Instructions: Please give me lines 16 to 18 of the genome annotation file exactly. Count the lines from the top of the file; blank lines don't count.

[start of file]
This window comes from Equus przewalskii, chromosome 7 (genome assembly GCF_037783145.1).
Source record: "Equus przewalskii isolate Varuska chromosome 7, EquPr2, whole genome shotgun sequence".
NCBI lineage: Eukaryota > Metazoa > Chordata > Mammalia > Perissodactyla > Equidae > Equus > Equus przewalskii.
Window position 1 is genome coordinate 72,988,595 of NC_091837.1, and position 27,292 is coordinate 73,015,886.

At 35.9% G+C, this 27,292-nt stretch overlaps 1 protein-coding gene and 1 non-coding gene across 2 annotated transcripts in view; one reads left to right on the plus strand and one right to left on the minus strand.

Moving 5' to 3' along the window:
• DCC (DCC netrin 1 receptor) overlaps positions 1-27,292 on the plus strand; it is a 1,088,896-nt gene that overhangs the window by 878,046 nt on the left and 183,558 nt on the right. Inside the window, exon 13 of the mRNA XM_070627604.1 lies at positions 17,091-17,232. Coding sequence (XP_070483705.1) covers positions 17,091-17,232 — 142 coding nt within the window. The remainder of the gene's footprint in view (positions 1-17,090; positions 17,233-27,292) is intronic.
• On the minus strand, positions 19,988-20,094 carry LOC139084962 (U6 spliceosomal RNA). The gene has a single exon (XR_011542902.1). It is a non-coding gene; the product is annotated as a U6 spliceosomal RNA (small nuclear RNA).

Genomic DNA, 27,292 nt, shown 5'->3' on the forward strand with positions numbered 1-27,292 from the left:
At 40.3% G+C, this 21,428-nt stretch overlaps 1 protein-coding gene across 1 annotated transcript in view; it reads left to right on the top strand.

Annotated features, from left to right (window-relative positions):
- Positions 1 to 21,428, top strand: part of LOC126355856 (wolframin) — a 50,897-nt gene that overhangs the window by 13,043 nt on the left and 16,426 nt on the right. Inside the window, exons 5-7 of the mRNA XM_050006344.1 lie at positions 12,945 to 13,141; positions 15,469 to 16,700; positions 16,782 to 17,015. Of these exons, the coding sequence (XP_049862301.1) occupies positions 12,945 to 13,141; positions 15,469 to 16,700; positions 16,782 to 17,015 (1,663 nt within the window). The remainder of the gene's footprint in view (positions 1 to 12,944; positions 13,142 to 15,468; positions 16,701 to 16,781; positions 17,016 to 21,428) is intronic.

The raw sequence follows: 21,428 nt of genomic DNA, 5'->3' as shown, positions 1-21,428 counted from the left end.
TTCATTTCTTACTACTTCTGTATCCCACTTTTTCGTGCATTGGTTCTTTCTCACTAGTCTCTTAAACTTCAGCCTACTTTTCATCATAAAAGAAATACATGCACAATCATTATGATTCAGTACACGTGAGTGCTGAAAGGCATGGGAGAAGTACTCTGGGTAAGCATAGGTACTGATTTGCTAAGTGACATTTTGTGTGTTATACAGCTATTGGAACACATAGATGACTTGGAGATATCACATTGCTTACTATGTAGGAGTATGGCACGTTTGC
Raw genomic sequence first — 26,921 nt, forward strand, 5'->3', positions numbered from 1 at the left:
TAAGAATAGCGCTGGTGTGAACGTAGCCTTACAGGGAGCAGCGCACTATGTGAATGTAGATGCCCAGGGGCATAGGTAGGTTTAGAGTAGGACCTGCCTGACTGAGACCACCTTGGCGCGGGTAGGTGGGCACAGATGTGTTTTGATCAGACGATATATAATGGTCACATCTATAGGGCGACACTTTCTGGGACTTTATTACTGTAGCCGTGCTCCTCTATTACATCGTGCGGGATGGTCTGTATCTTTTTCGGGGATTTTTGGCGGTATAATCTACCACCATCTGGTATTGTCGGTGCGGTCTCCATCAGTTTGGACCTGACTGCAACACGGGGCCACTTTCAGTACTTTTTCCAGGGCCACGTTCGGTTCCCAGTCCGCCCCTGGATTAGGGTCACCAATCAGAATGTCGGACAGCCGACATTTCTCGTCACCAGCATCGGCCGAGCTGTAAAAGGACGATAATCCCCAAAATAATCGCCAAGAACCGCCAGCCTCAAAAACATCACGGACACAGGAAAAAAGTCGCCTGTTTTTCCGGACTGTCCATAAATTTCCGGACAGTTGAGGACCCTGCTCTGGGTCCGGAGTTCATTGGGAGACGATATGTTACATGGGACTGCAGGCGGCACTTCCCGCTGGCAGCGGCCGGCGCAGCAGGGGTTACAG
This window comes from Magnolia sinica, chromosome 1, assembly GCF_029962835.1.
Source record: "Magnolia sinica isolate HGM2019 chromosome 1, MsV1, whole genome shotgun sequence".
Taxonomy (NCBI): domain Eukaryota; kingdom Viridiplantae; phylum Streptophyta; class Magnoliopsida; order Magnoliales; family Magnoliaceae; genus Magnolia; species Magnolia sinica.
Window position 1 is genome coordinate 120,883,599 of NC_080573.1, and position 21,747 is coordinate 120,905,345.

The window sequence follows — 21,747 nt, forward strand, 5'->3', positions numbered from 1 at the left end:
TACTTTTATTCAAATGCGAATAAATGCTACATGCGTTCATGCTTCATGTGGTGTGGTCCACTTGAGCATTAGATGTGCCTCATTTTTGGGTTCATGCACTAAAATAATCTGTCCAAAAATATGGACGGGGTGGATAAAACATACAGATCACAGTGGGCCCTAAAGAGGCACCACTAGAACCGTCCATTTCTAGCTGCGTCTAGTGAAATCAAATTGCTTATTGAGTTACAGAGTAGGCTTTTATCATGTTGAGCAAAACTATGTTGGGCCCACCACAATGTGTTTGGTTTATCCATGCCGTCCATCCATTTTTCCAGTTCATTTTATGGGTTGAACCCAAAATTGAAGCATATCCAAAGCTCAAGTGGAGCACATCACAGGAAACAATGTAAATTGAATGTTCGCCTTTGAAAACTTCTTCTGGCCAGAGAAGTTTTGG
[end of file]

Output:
TAAGAATAGCGCTGGTGTGAACGTAGCCTTACAGGGAGCAGCGCACTATGTGAATGTAGATGCCCAGGGGCATAGGTAGGTTTAGAGTAGGACCTGCCTGACTGAGACCACCTTGGCGCGGGTAGGTGGGCACAGATGTGTTTTGATCAGACGATATATAATGGTCACATCTATAGGGCGACACTTTCTGGGACTTTATTACTGTAGCCGTGCTCCTCTATTACATCGTGCGGGATGGTCTGTATCTTTTTCGGGGATTTTTGGCGGTATAATCTACCACCATCTGGTATTGTCGGTGCGGTCTCCATCAGTTTGGACCTGACTGCAACACGGGGCCACTTTCAGTACTTTTTCCAGGGCCACGTTCGGTTCCCAGTCCGCCCCTGGATTAGGGTCACCAATCAGAATGTCGGACAGCCGACATTTCTCGTCACCAGCATCGGCCGAGCTGTAAAAGGACGATAATCCCCAAAATAATCGCCAAGAACCGCCAGCCTCAAAAACATCACGGACACAGGAAAAAAGTCGCCTGTTTTTCCGGACTGTCCATAAATTTCCGGACAGTTGAGGACCCTGCTCTGGGTCCGGAGTTCATTGGGAGACGATATGTTACATGGGACTGCAGGCGGCACTTCCCGCTGGCAGCGGCCGGCGCAGCAGGGGTTACAG
This window comes from Magnolia sinica, chromosome 1, assembly GCF_029962835.1.
Source record: "Magnolia sinica isolate HGM2019 chromosome 1, MsV1, whole genome shotgun sequence".